• User interfaces should be intuitive because, as the article notes, “Usability is a real science and goes beyond screen design.”

Discoveries/Innovations: First Bioengineered Forelimb Developed

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The first steps towards developing bio-artificial replacement limbs suitable for transplantation were taken by a team of Massachusetts General Hospital investigators. In their report, the researchers describe using an experimental approach previously used to build bio-artificial organs to engineer animal forelimbs with functioning vascular and muscle tissue. This is the first reported use to engineer the more complex tissues of a bio-artificial limb.

Sales Sector: Cancer Drug Payment Deals Sought

Express Scripts Holding Co., a large manager of prescription-drug benefits for U.S. employers and insurers, is seeking indication-specific pricing for prescription drugs. Currently, Express Scripts and most insurers pay the same per-unit rate for a cancer drug regardless of the type of cancer it is being used to treat.

“One of the big frustrations has always been people paying top dollar for drugs that aren’t always giving them the best response,” Express Scripts Chief Medical Officer Steve Miller told the Wall Street Journal. “If pharma is truly sincere about wanting value-based reimbursement, we now have the sophistication to do that.”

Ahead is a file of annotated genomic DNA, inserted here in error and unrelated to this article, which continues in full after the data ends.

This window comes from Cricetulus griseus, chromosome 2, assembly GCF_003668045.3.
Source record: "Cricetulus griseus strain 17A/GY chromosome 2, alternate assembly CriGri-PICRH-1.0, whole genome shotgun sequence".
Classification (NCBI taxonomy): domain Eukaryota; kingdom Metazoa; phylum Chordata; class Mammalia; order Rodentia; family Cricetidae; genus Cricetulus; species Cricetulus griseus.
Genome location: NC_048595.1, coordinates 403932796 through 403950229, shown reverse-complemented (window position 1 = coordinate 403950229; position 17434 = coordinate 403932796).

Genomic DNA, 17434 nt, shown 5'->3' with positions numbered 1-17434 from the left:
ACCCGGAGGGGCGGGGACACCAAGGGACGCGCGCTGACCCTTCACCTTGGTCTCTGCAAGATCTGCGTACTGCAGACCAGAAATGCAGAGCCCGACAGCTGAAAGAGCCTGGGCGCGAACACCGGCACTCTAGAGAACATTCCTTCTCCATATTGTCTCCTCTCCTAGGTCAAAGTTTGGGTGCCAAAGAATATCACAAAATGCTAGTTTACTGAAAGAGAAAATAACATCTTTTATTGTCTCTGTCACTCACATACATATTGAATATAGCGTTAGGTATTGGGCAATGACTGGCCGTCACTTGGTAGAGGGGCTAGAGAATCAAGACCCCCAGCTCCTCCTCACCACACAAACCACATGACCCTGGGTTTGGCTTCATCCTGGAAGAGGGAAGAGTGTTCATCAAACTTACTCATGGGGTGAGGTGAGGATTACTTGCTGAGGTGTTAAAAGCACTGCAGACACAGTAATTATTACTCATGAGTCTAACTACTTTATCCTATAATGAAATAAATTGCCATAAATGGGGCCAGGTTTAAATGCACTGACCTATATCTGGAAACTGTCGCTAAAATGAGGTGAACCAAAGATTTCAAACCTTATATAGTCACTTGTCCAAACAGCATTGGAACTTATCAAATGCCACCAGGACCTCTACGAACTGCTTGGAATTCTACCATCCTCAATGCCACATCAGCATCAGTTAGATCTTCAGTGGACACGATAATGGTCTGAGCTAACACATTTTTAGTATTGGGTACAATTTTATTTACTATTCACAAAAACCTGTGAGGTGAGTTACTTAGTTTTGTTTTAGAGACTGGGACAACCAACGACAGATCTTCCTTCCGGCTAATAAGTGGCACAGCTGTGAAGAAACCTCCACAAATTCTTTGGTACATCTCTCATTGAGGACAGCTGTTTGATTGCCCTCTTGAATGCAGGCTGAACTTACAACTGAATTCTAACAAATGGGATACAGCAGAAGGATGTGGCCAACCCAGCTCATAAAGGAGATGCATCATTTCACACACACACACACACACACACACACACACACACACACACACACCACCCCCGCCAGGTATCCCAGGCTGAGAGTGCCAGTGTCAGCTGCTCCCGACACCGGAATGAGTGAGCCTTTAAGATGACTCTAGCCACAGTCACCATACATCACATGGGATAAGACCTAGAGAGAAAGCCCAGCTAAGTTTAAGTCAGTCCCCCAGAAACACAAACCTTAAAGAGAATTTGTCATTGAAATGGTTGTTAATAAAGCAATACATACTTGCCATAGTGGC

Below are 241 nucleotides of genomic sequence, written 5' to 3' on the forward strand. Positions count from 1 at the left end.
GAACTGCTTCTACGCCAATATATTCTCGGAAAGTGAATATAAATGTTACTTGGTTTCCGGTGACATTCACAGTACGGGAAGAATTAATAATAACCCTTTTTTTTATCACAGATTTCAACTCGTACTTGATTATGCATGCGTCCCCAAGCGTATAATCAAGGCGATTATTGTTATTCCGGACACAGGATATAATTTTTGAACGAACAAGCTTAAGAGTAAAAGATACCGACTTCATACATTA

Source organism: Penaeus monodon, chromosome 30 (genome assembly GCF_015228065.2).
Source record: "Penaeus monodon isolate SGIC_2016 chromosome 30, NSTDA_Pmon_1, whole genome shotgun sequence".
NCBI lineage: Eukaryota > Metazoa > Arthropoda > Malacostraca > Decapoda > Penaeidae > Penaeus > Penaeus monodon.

Dr. Miller pointed to Tarceva, a drug co-marketed by Roche Holding AG and Astellas Pharma Inc., which has shown a smaller benefit in pancreatic cancer than in lung cancer. In an “indication specific pricing” model, the per-pill cost of Tarceva would be lower for pancreatic-cancer patients than for lung cancer patients, given the reduced efficacy, the doctor notes. The company has begun approaching drug makers about arranging such deals, which could go into effect for 2016.

FDA Update

ED Drugs Not Linked to Melanoma

A causal link between the use of erectile dysfunction drugs—Pfizer’s Viagra, Lilly’s Cialis and Bayer and GSK’s Levitra—and greater risk of contracting malignant melonoma has not been found, according to a study recently published by JAMA.

While 4,065 men were diagnosed with the illness between 2006 and 2012, only 435 were found to have developed the skin cancer, according to the report. Instead JAMA suggested that among other factors such as certain lifestyles that afford a higher income, more education and sun exposure due to frequent vacations might put more men at risk—but more research needs to be done.

FDA Approvals

The injectable therapy used as an adjunctive to percutaneous coronary intervention, The Medicines Company’s, Kengreal, was approved by the FDA recently for adults who have not been treated with a glycoprotein 11b/111a or a P2Y12 inhibitor.

FDA Approval Recommendations

Repatha, a cholesterol-lowering drug developed by Amgen was recently recommended for clearance by an FDA advisory committee. The drug will be used in patients with hypercholesterolaemia. Amgen will receive a final decision on August 27.

Sanofi and Regeneron’s Praluent, was backed by a FDA panel for approval to reduce LDL levels and reduce cardiovascular event risks.

The FDA also granted an extended review to Allergan and Gedeon Richter for cariprazine, an atypical antipsychotic for treatment of schizophrenia and acute bipolar 1 disorder manic or mixed episodes, until September.